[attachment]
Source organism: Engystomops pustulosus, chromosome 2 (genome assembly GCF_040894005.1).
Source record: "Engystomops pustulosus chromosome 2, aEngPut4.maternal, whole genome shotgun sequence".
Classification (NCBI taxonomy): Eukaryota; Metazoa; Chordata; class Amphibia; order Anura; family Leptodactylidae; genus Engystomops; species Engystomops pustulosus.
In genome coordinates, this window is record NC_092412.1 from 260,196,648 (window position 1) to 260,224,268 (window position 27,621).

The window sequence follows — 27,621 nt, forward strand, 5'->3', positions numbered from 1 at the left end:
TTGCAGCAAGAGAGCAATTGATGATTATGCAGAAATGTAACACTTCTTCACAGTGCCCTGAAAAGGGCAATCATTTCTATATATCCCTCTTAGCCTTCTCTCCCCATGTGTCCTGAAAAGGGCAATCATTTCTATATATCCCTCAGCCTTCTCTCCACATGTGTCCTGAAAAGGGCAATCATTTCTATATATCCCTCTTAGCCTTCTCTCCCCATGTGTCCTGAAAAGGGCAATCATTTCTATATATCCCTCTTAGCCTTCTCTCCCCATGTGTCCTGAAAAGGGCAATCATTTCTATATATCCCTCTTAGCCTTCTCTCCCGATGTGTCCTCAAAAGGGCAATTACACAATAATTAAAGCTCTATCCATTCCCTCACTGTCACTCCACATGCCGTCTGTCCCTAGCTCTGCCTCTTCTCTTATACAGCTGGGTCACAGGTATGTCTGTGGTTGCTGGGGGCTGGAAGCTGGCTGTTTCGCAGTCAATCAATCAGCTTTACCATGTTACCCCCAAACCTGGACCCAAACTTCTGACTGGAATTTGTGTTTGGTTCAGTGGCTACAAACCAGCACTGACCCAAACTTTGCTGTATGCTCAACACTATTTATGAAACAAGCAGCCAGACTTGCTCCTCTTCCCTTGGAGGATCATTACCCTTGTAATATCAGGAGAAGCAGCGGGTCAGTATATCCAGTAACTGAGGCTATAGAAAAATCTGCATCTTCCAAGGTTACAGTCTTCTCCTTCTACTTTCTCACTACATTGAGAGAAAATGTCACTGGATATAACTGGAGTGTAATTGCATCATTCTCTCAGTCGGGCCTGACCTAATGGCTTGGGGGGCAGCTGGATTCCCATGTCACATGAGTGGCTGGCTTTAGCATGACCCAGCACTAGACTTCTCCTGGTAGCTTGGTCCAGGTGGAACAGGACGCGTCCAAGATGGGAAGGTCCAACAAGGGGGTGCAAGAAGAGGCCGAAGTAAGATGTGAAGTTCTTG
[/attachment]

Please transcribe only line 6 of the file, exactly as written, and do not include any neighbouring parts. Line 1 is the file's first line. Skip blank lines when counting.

TTGCAGCAAGAGAGCAATTGATGATTATGCAGAAATGTAACACTTCTTCACAGTGCCCTGAAAAGGGCAATCATTTCTATATATCCCTCTTAGCCTTCTCTCCCCATGTGTCCTGAAAAGGGCAATCATTTCTATATATCCCTCAGCCTTCTCTCCACATGTGTCCTGAAAAGGGCAATCATTTCTATATATCCCTCTTAGCCTTCTCTCCCCATGTGTCCTGAAAAGGGCAATCATTTCTATATATCCCTCTTAGCCTTCTCTCCCCATGTGTCCTGAAAAGGGCAATCATTTCTATATATCCCTCTTAGCCTTCTCTCCCGATGTGTCCTCAAAAGGGCAATTACACAATAATTAAAGCTCTATCCATTCCCTCACTGTCACTCCACATGCCGTCTGTCCCTAGCTCTGCCTCTTCTCTTATACAGCTGGGTCACAGGTATGTCTGTGGTTGCTGGGGGCTGGAAGCTGGCTGTTTCGCAGTCAATCAATCAGCTTTACCATGTTACCCCCAAACCTGGACCCAAACTTCTGACTGGAATTTGTGTTTGGTTCAGTGGCTACAAACCAGCACTGACCCAAACTTTGCTGTATGCTCAACACTATTTATGAAACAAGCAGCCAGACTTGCTCCTCTTCCCTTGGAGGATCATTACCCTTGTAATATCAGGAGAAGCAGCGGGTCAGTATATCCAGTAACTGAGGCTATAGAAAAATCTGCATCTTCCAAGGTTACAGTCTTCTCCTTCTACTTTCTCACTACATTGAGAGAAAATGTCACTGGATATAACTGGAGTGTAATTGCATCATTCTCTCAGTCGGGCCTGACCTAATGGCTTGGGGGGCAGCTGGATTCCCATGTCACATGAGTGGCTGGCTTTAGCATGACCCAGCACTAGACTTCTCCTGGTAGCTTGGTCCAGGTGGAACAGGACGCGTCCAAGATGGGAAGGTCCAACAAGGGGGTGCAAGAAGAGGCCGAAGTAAGATGTGAAGTTCTTG